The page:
Argentine authorities carried out raids at homes owned by former President Cristina Fernandez on Thursday as part of a case investigating widespread corruption.
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Fernandez, who is now a senator, has been accused of orchestrating a bribe scheme in the granting of public works contracts that has ensnared many of Argentina's former officials and business elite.
She was among the 67 senators who approved the raids on three of her own properties late Wednesday following a request by a federal judge.
But it was unclear what investigators hoped to find as they searched in an apartment located in the Argentine capital with the assistance of a K-9 unit.
A crowd of journalists, curious onlookers and supporters of the ex-president gathered outside while at least a dozen police officers and other authorities wearing white jumpsuits and blue latex gloves looked through the residence. Authorities later arrived at one of Fernandez's homes in southern Santa Cruz province.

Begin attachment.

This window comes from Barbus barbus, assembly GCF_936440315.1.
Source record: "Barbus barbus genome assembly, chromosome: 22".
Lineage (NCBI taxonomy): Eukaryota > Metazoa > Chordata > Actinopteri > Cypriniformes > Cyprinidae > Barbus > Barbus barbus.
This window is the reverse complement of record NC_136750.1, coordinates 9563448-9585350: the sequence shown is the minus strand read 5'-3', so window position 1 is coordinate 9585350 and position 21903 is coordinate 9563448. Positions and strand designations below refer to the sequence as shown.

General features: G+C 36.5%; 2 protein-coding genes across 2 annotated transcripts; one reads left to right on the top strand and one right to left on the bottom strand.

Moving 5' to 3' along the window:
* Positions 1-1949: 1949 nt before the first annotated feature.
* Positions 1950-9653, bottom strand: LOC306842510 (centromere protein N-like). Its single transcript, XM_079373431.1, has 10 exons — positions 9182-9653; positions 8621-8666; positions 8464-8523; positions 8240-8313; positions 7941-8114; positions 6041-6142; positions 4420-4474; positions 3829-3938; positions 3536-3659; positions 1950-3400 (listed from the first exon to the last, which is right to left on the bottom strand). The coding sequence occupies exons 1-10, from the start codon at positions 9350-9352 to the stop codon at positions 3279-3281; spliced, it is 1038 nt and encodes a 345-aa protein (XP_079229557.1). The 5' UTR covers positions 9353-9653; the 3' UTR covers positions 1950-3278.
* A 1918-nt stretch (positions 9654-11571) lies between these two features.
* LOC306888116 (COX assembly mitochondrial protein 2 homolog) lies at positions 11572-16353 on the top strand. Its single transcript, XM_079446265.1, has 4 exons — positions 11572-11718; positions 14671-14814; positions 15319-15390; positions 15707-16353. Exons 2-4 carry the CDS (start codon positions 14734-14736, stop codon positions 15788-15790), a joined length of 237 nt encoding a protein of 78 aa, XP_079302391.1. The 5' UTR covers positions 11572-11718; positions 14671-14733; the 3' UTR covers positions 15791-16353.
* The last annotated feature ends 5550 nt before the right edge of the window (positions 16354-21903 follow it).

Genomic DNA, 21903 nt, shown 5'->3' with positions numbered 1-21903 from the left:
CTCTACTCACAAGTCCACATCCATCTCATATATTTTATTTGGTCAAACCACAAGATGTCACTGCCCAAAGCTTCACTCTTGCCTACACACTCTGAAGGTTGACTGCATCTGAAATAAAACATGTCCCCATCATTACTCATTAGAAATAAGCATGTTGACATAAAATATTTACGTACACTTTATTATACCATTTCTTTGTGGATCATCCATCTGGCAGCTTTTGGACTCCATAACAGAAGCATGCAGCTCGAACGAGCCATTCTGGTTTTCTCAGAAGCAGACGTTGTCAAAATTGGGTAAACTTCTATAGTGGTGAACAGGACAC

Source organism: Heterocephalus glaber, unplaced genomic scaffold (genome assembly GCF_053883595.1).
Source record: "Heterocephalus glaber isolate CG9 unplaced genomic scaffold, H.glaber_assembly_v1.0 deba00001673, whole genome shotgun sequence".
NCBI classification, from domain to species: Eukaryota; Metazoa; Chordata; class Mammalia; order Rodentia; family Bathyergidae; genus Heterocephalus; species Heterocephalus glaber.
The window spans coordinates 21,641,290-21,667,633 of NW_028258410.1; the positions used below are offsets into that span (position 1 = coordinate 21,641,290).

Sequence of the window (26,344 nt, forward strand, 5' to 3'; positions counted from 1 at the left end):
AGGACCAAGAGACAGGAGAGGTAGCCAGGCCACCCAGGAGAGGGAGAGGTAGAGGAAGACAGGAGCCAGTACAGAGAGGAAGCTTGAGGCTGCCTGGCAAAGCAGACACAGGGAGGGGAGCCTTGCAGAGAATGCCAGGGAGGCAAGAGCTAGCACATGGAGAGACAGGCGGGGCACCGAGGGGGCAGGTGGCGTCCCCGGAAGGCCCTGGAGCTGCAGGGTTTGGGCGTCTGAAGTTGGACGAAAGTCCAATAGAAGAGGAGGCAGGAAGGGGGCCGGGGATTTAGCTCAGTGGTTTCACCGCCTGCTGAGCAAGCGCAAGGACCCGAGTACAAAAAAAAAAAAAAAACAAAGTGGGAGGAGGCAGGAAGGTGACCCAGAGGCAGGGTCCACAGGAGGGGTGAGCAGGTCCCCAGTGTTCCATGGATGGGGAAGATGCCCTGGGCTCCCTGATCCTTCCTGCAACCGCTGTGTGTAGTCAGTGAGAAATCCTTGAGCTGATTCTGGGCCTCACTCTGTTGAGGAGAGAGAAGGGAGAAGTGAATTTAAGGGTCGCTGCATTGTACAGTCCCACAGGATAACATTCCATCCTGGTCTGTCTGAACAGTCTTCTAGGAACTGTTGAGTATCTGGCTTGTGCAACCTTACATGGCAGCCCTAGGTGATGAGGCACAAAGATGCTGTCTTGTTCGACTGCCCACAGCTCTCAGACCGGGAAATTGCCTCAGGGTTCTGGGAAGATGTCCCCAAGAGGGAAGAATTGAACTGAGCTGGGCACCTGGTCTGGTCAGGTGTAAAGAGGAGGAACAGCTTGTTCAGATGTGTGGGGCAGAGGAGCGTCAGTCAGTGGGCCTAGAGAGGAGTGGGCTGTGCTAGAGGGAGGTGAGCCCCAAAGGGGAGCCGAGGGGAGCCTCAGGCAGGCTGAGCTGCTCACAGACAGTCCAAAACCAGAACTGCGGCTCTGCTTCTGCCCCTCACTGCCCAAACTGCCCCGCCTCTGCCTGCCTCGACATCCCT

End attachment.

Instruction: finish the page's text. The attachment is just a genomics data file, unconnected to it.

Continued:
The alleged scheme is based on an investigation by a local newspaper into corruption during the administrations of Fernandez and her late husband, Nestor Kirchner. The investigation found that someone who helped deliver bags of cash to former officials in exchange for public contracts from 2005 to 2015 kept detailed notebooks. Fernandez's private address and the presidential residence were allegedly among the places the money was sent.
Under a plea bargain agreement, several businessmen have admitted to paying bribes, and so far, at least 16 people have been arrested in the case. They include leaders of construction companies and former officials who served in Fernandez's 2007-2015 administration.
Fernandez's senatorial seat gives her immunity from prosecution. She denies any wrongdoing and says that she is being politically persecuted by a judge influenced by President Mauricio Macri to distract Argentines from the country's economic turmoil.
Argentina has one of the world's highest inflation rates and Macri's administration has been forced to seek out a financing deal with the International Monetary Fund following a sharp devaluation of its peso currency.
Credit agencies and analysts say that the scandal involving Fernandez has eroded trust and could affect investments in Latin America's third-largest economy.
Gregorio Dalbon, one of Fernandez's attorneys, told The Associated Press that "media shows seek to hide the reality of Macri's government" while the country is "falling apart into pieces."
Associated Press video journalist Paul Byrne and AP writer Luis Andres Henao contributed to this report.